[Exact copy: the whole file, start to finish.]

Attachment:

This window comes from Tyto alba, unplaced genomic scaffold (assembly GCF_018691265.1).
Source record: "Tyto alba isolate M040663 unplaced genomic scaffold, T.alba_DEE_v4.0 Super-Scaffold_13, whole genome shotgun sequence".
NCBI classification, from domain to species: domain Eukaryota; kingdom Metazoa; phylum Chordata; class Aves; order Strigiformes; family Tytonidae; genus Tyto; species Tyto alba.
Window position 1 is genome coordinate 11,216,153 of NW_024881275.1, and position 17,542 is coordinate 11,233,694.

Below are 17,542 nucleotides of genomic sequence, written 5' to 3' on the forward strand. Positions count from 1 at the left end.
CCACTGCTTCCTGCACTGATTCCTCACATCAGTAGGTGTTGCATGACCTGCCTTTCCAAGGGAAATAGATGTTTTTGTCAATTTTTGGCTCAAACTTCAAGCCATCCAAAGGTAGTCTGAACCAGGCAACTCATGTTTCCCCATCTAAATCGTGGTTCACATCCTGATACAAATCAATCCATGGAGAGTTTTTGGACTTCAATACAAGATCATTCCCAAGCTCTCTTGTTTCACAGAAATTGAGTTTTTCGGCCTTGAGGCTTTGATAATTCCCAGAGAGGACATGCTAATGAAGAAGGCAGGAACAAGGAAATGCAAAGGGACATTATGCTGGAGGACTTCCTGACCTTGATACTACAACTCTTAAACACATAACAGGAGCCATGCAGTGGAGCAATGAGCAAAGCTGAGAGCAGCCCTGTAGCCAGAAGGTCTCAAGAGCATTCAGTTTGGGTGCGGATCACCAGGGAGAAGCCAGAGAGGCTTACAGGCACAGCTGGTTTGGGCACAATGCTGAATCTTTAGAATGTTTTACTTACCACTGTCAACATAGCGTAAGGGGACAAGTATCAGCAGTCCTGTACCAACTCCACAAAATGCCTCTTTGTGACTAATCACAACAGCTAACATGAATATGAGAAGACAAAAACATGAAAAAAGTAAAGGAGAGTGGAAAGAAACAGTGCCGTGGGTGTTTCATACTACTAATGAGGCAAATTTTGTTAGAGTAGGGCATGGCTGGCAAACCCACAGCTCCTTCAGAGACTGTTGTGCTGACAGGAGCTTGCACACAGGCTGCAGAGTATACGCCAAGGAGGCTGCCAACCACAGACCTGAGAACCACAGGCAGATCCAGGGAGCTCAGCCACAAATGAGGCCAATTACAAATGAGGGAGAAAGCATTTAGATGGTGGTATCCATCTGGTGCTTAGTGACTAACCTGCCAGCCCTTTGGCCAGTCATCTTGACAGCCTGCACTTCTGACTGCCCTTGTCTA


This window comes from Tyto alba, unplaced genomic scaffold (assembly GCF_018691265.1).
Source record: "Tyto alba isolate M040663 unplaced genomic scaffold, T.alba_DEE_v4.0 Super-Scaffold_13, whole genome shotgun sequence".
NCBI classification, from domain to species: domain Eukaryota; kingdom Metazoa; phylum Chordata; class Aves; order Strigiformes; family Tytonidae; genus Tyto; species Tyto alba.
Window position 1 is genome coordinate 11,216,153 of NW_024881275.1, and position 17,542 is coordinate 11,233,694.

Below are 17,542 nucleotides of genomic sequence, written 5' to 3' on the forward strand. Positions count from 1 at the left end.
CCACTGCTTCCTGCACTGATTCCTCACATCAGTAGGTGTTGCATGACCTGCCTTTCCAAGGGAAATAGATGTTTTTGTCAATTTTTGGCTCAAACTTCAAGCCATCCAAAGGTAGTCTGAACCAGGCAACTCATGTTTCCCCATCTAAATCGTGGTTCACATCCTGATACAAATCAATCCATGGAGAGTTTTTGGACTTCAATACAAGATCATTCCCAAGCTCTCTTGTTTCACAGAAATTGAGTTTTTCGGCCTTGAGGCTTTGATAATTCCCAGAGAGGACATGCTAATGAAGAAGGCAGGAACAAGGAAATGCAAAGGGACATTATGCTGGAGGACTTCCTGACCTTGATACTACAACTCTTAAACACATAACAGGAGCCATGCAGTGGAGCAATGAGCAAAGCTGAGAGCAGCCCTGTAGCCAGAAGGTCTCAAGAGCATTCAGTTTGGGTGCGGATCACCAGGGAGAAGCCAGAGAGGCTTACAGGCACAGCTGGTTTGGGCACAATGCTGAATCTTTAGAATGTTTTACTTACCACTGTCAACATAGCGTAAGGGGACAAGTATCAGCAGTCCTGTACCAACTCCACAAAATGCCTCTTTGTGACTAATCACAACAGCTAACATGAATATGAGAAGACAAAAACATGAAAAAAGTAAAGGAGAGTGGAAAGAAACAGTGCCGTGGGTGTTTCATACTACTAATGAGGCAAATTTTGTTAGAGTAGGGCATGGCTGGCAAACCCACAGCTCCTTCAGAGACTGTTGTGCTGACAGGAGCTTGCACACAGGCTGCAGAGTATACGCCAAGGAGGCTGCCAACCACAGACCTGAGAACCACAGGCAGATCCAGGGAGCTCAGCCACAAATGAGGCCAATTACAAATGAGGGAGAAAGCATTTAGATGGTGGTATCCATCTGGTGCTTAGTGACTAACCTGCCAGCCCTTTGGCCAGTCATCTTGACAGCCTGCACTTCTGACTGCCCTTGTCTA